MacArthur Lane: From Penthouse to Doghouse

By Bob Underwood

MacArthur Lane was the Cardinals top draft pick in 1968 out of Utah State. The 6-foot 1-inch, 200 pound running back played sparingly his first two seasons in St. Louis, although he did lead the team in kick off returns in 1969.

Lane had his breakout season in 1970 when he scored 13 touchdowns and gained 1342 all-purpose yards out of the Big Red backfield. He scored 4 touchdowns against the Eagles in an October game at Busch Stadium and scored 3 touchdowns against the Boston Patriots in November.

Despite a Pro Bowl season, Lane was not satisfied. He told Jeff Meyers of the St. Louis Post Dispatch that he was bitter at the end of the 1970 season because, “We just stopped running the ball,” thereby diminishing his chances of gaining 1000 yards, he believed. Additionally, after a 7-2 start, the Cards lost their last three games of the season and missed the playoffs.

MacArthur Lane was the Cards first round draft choice in 1968

Lane became further dissatisfied after the Cardinals failed to sign him after his Pro Bowl season. He became surly with the press and it affected his play on the field. He rushed for only 592 yards and three touchdowns under new head coach Bob Hollway.

“I should have been signed in January of 1971,” Lane told Jeff Meyers in a 1972 interview. I got like that because I was under a lot of pressure because I hadn’t signed. There there was a lot of pressure because we weren’t winning. The pressures were there, all right, both internal and external.”

At 29 years of age, Lane took a pay cut in 1971 and was playing for 90% of his 1969 salary which was based on two unproductive years.

Continue reading

Big Red Flashback: The Ahmad Rashad Trade in 1974

By Jeff MeyersSeptember 19, 1974

“The doctors with the Bills told me that the Cardinals were telling everyone that I had mental problems and that’s why I couldn’t get along with people,” Ahmad Rashad said, his voice inflecting both laughter and anger at the same time.

It is easy to understand how Rashad could drive other people crazy, like cornerbacks. Willie Brown, the All-Pro of the Oakland Raiders, wound up talking to himself after Rashad turned him in circles and tied his shoelaces together during the Monday Night Game of the Week on ABC-TV.

Even Howard Cosell, given to hyperbole on some things as mundane as a stadium hot-dog vendor, was going nuts over Rashad’s two-touchdown performance that gave the Buffalo Bills a 21-20 victory. “In Buffalo,” Cosell raved, “the acquisition of Rashad is being termed the ‘Steal of the Century.'”

Bobby Moore changed his name to Ahmad Rashad in the summer of 1973. He was traded to Buffalo the following January for backup QB Dennis Shaw.

The victims of this outlandish thievery are the Cardinals, whose state of mind may be more in question than Rashad’s considering that they traded him straight up for second-string quarterback Dennis Shaw last January. Not that Shaw isn’t a competent professional; it’s just that Rashad has the talent to become one of the greatest receivers in the National Football League.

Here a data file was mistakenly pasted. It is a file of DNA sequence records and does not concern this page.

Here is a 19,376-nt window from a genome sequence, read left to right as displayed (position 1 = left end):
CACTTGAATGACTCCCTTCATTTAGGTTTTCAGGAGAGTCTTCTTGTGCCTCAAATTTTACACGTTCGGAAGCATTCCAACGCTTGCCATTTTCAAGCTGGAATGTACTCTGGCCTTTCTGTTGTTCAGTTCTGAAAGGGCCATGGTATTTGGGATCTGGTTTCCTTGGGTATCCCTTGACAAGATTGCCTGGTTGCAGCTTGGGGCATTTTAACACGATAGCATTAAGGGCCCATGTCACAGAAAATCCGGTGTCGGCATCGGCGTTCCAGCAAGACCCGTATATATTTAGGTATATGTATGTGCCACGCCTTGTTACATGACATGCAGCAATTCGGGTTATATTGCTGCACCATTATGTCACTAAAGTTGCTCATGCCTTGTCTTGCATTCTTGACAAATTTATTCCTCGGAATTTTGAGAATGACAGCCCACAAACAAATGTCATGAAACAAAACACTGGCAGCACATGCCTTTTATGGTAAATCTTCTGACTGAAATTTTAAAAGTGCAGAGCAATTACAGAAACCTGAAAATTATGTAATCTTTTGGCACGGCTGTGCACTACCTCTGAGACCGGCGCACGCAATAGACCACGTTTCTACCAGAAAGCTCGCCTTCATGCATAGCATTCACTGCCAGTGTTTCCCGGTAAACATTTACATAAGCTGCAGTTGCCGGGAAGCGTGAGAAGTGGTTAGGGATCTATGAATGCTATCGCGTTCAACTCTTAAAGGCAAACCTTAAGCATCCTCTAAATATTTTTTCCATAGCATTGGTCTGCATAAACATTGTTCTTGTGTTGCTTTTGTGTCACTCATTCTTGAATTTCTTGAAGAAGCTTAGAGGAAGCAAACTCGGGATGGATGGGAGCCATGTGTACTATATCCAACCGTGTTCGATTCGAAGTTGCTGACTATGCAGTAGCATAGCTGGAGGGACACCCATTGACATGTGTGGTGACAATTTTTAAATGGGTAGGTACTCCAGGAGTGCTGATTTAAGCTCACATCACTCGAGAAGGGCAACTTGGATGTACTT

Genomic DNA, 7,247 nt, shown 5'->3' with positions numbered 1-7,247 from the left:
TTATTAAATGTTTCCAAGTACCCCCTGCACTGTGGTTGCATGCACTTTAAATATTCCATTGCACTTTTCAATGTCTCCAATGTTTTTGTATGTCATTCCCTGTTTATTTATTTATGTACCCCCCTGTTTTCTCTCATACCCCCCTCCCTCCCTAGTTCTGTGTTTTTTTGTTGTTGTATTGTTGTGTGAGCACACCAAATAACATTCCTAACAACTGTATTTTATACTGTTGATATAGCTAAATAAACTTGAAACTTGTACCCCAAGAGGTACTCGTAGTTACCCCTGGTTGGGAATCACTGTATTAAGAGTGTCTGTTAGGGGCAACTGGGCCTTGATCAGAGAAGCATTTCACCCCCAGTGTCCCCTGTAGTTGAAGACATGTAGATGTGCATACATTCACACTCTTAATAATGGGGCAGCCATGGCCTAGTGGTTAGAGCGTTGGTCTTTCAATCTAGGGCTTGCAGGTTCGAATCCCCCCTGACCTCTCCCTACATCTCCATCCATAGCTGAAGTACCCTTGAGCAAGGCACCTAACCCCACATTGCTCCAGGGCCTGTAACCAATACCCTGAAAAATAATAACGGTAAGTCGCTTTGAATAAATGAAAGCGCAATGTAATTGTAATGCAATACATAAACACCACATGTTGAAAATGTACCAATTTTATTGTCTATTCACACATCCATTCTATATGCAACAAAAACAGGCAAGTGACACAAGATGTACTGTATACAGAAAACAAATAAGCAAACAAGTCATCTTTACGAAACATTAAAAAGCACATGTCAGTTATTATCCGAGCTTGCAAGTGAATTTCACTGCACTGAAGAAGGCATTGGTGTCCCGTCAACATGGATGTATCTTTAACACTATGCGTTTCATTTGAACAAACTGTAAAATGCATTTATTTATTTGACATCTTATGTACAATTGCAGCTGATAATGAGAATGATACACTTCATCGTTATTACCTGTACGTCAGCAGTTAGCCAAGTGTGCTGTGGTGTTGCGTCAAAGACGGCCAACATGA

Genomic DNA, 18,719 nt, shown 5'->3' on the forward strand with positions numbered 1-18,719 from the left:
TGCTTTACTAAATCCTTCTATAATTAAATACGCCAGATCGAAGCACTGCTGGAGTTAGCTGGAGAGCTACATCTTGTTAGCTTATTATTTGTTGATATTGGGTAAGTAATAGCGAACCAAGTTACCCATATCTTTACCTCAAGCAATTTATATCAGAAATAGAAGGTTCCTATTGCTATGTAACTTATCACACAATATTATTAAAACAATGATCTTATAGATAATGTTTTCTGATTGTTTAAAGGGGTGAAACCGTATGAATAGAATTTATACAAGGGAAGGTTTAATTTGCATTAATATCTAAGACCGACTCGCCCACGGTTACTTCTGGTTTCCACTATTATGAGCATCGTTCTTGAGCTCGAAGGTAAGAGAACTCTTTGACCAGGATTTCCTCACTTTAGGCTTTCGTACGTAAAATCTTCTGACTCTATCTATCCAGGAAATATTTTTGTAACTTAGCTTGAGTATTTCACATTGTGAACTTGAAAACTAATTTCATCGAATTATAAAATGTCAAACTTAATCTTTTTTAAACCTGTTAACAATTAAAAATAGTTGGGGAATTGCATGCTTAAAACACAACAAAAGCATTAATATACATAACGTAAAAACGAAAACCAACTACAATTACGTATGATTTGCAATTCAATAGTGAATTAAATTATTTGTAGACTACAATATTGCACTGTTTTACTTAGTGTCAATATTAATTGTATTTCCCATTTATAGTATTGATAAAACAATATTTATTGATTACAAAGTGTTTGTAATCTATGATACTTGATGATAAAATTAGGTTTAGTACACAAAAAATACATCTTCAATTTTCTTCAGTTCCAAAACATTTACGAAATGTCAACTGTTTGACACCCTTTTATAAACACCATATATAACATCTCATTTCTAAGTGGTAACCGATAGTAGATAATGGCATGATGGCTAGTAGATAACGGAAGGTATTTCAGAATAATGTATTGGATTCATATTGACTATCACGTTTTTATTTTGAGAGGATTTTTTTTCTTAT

Continue reading

Bob DeMarco: Tough, Opinionated, Outspoken

Former St. Louis Post Dispatch columnist and Cards beat writer Jeff Meyers wrote this story a few years ago on Big Red center Bob DeMarco and wanted to share it here.

There was a brief moment when Bob DeMarco considered becoming a TV sports analyst after football. None other than legendary broadcaster Jack Buck was encouraging him to give it a shot.

DeMarco, a 2-time All-Pro center, was a natural for the broadcast booth: gregarious, intelligent, outspoken. But with only three TV networks and no cable channels in the early ‘70s, analyst job openings were rare, and DeMarco needed to feed his family of four in Creve Coeur, Mo.

Bob DeMarco was an All-Pro center who played 9 seasons in St. Louis.

So when he retired in 1976 after 15 NFL seasons, he took a job selling deflocculants, a chemical additive that prevents flocculation in liquids (look it up).

Continue reading

The NFL, Concussions, and Marijuana

According to a study in 2017, chronic traumatic encephalopathy (CTE) was found in 99% of deceased NFL player’s brains that were donated to science. CTE has been linked to repeated blows to the head which is, obviously, is very common among NFL players, in particular, offensive and defensive linemen.

Last year, Jeff Meyers, who covered the Football Cardinals in the early 1970s for the St. Louis Post Dispatch, and former Big Red Pro Bowl Center, Tom Banks, collaborated on an unscientific study of 23 former pot-smoking Cardinals who regularly lit-up during the season and sometimes before games. Meyers became curious of how they were doing after watching the movie “Concussion” in 2016.

The results of the “anecdotal evidence” were published in the Winter/Spring 2017 edition of O’Shaughnessy’s, the Journal of Cannabis in Clinical Practice. The story has been re-printed below with Mr. Meyers’ permission. While most of the players wanted to remain anonymous, a few such as Conrad Dobler,  Dale Hackbart, and Banks shared some of their experiences with concussions and how the use of marijuana helped them cope with injuries.

This in an interesting read. Enjoy! Continue reading